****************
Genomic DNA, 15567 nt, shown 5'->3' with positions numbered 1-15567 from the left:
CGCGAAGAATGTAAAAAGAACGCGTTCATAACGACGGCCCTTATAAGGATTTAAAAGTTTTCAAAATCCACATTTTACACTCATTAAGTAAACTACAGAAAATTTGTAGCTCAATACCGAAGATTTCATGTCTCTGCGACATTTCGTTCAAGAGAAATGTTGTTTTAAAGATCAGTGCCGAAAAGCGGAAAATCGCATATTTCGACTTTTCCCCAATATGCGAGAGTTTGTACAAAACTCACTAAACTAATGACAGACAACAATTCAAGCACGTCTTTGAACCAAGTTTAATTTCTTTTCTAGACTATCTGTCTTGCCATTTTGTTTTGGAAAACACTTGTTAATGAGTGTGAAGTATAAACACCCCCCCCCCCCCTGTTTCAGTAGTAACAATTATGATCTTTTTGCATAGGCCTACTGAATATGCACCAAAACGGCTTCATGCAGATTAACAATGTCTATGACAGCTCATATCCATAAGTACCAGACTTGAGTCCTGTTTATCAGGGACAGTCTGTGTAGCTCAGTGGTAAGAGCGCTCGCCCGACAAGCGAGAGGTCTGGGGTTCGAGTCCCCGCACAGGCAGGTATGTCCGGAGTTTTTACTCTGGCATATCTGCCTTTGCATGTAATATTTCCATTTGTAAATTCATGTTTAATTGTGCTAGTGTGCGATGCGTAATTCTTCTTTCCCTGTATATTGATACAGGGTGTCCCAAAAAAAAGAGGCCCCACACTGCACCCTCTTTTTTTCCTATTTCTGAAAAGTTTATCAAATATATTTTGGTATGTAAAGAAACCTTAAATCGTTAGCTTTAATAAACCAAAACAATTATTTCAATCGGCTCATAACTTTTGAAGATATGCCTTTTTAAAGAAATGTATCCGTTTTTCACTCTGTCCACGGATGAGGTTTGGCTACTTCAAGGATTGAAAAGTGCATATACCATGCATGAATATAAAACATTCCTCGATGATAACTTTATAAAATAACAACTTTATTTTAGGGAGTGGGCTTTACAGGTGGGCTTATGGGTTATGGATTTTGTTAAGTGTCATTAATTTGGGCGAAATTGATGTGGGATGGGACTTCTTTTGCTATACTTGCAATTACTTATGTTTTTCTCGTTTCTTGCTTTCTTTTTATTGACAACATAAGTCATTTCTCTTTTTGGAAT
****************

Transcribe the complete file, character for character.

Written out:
Genomic DNA, 15567 nt, shown 5'->3' with positions numbered 1-15567 from the left:
CGCGAAGAATGTAAAAAGAACGCGTTCATAACGACGGCCCTTATAAGGATTTAAAAGTTTTCAAAATCCACATTTTACACTCATTAAGTAAACTACAGAAAATTTGTAGCTCAATACCGAAGATTTCATGTCTCTGCGACATTTCGTTCAAGAGAAATGTTGTTTTAAAGATCAGTGCCGAAAAGCGGAAAATCGCATATTTCGACTTTTCCCCAATATGCGAGAGTTTGTACAAAACTCACTAAACTAATGACAGACAACAATTCAAGCACGTCTTTGAACCAAGTTTAATTTCTTTTCTAGACTATCTGTCTTGCCATTTTGTTTTGGAAAACACTTGTTAATGAGTGTGAAGTATAAACACCCCCCCCCCCCCTGTTTCAGTAGTAACAATTATGATCTTTTTGCATAGGCCTACTGAATATGCACCAAAACGGCTTCATGCAGATTAACAATGTCTATGACAGCTCATATCCATAAGTACCAGACTTGAGTCCTGTTTATCAGGGACAGTCTGTGTAGCTCAGTGGTAAGAGCGCTCGCCCGACAAGCGAGAGGTCTGGGGTTCGAGTCCCCGCACAGGCAGGTATGTCCGGAGTTTTTACTCTGGCATATCTGCCTTTGCATGTAATATTTCCATTTGTAAATTCATGTTTAATTGTGCTAGTGTGCGATGCGTAATTCTTCTTTCCCTGTATATTGATACAGGGTGTCCCAAAAAAAAGAGGCCCCACACTGCACCCTCTTTTTTTCCTATTTCTGAAAAGTTTATCAAATATATTTTGGTATGTAAAGAAACCTTAAATCGTTAGCTTTAATAAACCAAAACAATTATTTCAATCGGCTCATAACTTTTGAAGATATGCCTTTTTAAAGAAATGTATCCGTTTTTCACTCTGTCCACGGATGAGGTTTGGCTACTTCAAGGATTGAAAAGTGCATATACCATGCATGAATATAAAACATTCCTCGATGATAACTTTATAAAATAACAACTTTATTTTAGGGAGTGGGCTTTACAGGTGGGCTTATGGGTTATGGATTTTGTTAAGTGTCATTAATTTGGGCGAAATTGATGTGGGATGGGACTTCTTTTGCTATACTTGCAATTACTTATGTTTTTCTCGTTTCTTGCTTTCTTTTTATTGACAACATAAGTCATTTCTCTTTTTGGAAT